To Serve and Be Served

by , | May 12, 2017
To serve or be served?

While I’m generally known as someone who generously serves others, I’ve been stingy lately, resisting taking time away from my parenting and daughtering duties or the time I could use to build our business.

Recently I had my first solo “Sit with Don” visit at his place.  Don, as Reena wrote about in a previous blog post, is suffering from a degenerative lung disease, is mostly house-bound and has 24-hour care from family and a large community of friends. The last time we had 1:1 time was when he was in the hospital in November. At that time, Don’s health was so precarious, he truly wondered if he’d leave the hospital alive. Thankfully, he did and he’s been living a different life since he returned home.

In anticipation of our three hours together, I imagined how we’d pass the time and how I’d help Don. For those of you familiar with the Enneagram, I’m a “Type 2” in this personality assessment system – “Helpers who need to be needed”. You get the picture. I would prepare the meal I’d brought, I’d wash up, tidy up and we’d catch up. Maybe I’d give him a manicure like I do with my own elder parents (I did). And I’d feel good about helping because that’s a big part of what makes me tick.

I expected it would be lovely—as always—to connect and I was curious about being together to explore this “deep meaning of just hanging out” which is how Don talks about these visits. Upon reflection, I see that I was prepared to do a lot for Don. I was focussed on being of service and not so much to be served or nourished by our time together. I was wrong.

Sometimes, being vulnerable with others is the best way to be of service.

Don helped me enormously and on multiple levels. I showed up at Don’s place with my leftover pasta sauce and an aching heart. The previous week saw me raging and crying but I had not yet allowed my pain to be fully witnessed by another. On the way to Don’s I sensed that my tears were close by and that I needed a good cry. At the same time, I felt conflicted like I needed to show up as the cheerful helper.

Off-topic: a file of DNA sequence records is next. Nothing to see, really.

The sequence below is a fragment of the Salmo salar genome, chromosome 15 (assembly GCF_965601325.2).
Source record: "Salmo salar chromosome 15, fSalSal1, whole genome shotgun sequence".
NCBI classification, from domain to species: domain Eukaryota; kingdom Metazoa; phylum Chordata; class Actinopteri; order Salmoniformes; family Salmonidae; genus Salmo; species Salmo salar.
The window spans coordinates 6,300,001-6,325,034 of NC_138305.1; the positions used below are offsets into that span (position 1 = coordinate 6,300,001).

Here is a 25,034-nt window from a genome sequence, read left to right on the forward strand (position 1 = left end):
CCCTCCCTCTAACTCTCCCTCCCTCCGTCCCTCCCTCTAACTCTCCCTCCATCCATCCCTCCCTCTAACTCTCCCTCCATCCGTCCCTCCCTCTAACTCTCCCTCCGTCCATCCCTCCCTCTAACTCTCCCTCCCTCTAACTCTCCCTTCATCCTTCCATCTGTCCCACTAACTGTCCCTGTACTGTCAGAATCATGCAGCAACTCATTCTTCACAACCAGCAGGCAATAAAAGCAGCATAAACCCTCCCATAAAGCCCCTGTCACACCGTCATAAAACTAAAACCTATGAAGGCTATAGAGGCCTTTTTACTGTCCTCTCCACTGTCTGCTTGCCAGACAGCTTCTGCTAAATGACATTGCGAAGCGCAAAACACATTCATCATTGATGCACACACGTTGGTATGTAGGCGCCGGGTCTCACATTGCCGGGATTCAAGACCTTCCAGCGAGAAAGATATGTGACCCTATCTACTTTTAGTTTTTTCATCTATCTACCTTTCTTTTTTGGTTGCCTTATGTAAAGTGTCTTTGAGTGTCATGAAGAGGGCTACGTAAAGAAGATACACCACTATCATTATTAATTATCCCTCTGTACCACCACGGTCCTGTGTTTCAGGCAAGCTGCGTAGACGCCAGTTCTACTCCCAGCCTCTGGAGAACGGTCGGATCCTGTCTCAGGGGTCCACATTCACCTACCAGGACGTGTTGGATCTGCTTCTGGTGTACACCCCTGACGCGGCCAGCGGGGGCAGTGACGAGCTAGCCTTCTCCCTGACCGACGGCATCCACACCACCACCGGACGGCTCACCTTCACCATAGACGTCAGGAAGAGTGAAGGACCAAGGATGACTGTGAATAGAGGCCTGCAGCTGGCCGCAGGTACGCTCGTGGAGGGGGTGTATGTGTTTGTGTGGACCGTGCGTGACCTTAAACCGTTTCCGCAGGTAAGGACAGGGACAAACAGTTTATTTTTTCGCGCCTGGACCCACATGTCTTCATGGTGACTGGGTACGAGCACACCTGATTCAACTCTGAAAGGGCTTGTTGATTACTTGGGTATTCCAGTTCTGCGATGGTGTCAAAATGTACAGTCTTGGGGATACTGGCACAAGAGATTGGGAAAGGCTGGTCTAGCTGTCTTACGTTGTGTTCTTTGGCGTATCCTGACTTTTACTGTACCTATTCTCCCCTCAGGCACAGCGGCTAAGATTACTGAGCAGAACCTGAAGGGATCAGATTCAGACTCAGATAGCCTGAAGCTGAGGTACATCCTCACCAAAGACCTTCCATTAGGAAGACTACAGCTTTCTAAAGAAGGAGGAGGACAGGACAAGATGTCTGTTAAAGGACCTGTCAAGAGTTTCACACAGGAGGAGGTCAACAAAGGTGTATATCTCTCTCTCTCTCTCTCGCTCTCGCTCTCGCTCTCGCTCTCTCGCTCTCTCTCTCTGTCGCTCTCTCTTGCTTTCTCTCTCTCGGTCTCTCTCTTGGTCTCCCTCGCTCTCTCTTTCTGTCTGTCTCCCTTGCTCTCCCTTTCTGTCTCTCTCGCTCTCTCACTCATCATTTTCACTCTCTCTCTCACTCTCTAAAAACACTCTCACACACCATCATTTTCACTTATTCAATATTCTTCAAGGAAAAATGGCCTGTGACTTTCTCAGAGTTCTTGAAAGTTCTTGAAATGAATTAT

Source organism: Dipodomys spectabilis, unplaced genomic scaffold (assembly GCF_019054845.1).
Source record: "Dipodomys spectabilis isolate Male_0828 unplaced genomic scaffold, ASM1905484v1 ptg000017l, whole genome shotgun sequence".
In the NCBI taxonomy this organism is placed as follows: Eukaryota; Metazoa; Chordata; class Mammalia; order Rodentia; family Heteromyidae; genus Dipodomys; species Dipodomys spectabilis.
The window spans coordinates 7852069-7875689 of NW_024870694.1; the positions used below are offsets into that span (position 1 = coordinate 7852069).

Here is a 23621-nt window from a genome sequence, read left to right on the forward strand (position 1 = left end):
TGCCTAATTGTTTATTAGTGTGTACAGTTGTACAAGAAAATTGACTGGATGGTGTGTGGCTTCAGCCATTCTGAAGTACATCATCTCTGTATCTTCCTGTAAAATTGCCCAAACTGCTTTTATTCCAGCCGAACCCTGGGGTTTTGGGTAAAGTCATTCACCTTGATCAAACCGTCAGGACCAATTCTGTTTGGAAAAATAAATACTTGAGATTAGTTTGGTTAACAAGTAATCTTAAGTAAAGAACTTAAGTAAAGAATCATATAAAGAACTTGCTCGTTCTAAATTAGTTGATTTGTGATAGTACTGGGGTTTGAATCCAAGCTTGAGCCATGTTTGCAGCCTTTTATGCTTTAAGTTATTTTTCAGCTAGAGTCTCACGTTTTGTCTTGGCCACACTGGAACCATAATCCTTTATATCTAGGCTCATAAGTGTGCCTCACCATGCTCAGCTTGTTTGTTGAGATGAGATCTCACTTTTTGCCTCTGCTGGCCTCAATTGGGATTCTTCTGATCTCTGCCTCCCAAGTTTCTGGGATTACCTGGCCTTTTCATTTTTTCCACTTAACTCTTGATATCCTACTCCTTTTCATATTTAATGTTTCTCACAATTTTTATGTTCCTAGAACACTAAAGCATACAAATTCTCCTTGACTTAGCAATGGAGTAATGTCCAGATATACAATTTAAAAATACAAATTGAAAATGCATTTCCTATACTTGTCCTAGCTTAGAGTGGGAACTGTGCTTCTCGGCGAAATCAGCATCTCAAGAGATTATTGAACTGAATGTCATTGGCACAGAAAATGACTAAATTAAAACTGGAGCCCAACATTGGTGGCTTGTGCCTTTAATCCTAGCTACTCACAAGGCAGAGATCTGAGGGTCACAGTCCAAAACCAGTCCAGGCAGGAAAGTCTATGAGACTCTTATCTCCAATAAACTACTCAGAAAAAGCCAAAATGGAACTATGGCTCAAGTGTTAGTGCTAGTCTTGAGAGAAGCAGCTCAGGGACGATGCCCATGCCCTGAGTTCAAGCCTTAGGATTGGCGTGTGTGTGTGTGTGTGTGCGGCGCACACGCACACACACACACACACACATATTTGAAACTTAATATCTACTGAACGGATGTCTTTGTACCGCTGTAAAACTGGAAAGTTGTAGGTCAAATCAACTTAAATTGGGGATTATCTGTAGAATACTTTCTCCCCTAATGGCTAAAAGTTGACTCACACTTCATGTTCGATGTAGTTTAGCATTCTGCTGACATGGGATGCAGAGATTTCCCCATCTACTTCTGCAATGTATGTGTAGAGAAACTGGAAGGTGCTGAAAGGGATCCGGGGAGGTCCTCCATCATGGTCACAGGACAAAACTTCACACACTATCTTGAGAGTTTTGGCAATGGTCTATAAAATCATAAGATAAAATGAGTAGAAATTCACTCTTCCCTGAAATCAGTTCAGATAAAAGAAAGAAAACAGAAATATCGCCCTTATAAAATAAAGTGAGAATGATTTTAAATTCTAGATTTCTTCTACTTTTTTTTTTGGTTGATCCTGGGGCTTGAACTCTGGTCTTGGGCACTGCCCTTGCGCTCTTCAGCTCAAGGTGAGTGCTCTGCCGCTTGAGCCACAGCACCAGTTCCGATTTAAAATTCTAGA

Don’s medical fragility and his hyper awareness of his mortality have refined his already amazing ability to be present. One look in his eyes and a deep breath later and I found myself sobbing deeply with him. He held the space for me to feel what was there and let it flow. No advice, a few questions, mostly just acknowledgement and acceptance. I was received by Don.

In time, our conversation moved to how things are going with our business – our launch to the world was relatively recent. Because Don is also a master connector, he shared some key contacts and smart ideas about future possibilities.   

Three hours later, I made my way home feeling softer, energized and more confident in my capacity to say “yes” to all that comes my way. I told Reena that this visit with Don was a highlight of the year for me. Good thing I went to help.

What about you?

How has your life been enriched by someone who you were supposed to be helping?

What does being received mean to you?


  • Lorraine Robinson May 16, 2017 at 3:35 pm

    I find that some people who have knowledge of their forthcoming demise are in a rare and sacred mode of communication. Always there is something to be gained. It seems to me that once we accept our own death as inevitable it becomes less necessary to project our grief on those whom we serve as a friend or in other categories as ‘help’ or being present and witness to this leg of their life journey as we know it.

    • Dear Lorraine, thank you for your comments and my apologies for the belated posting and reply. Related to your comment, let me share that in a workshop this year I identified a clear hope of mine in relation to my death and dying. I know I’ll have to be with whatever comes my way but I have a hope that my death results from a terminal illness and not a sudden death – for the very reasons you articulated. This was a new insight for me and one of the big bonuses of Reena and I participating alongside participants in our workshops.

  • How can I count the ways?!!! One person I worked with for 10 months (mostly bedside singing) was almost totally paralyzed. She could only move one arm very slightly, couldn’t speak and had no facial expressions — but she watched me with hawk-eyes. Because of her, I started to dance-mime the songs I sang to her; and she would follow every movement I made. I noticed that she would often look at the songbook I had — boring, just text. So I closed it to reveal the large colourful logo on the front. Despite the fact that she would only move one arm very slightly, she would trace the design over and over again. These are the ways that she engaged with me, and let me know that she chose for me to be with her. I was honoured to be there, to sing her into her death.

    • What a gorgeous story Pashta. Oh that we might all have the experience of being so connected to another human, regardless of where they’re at in their living and dying. Thank you!

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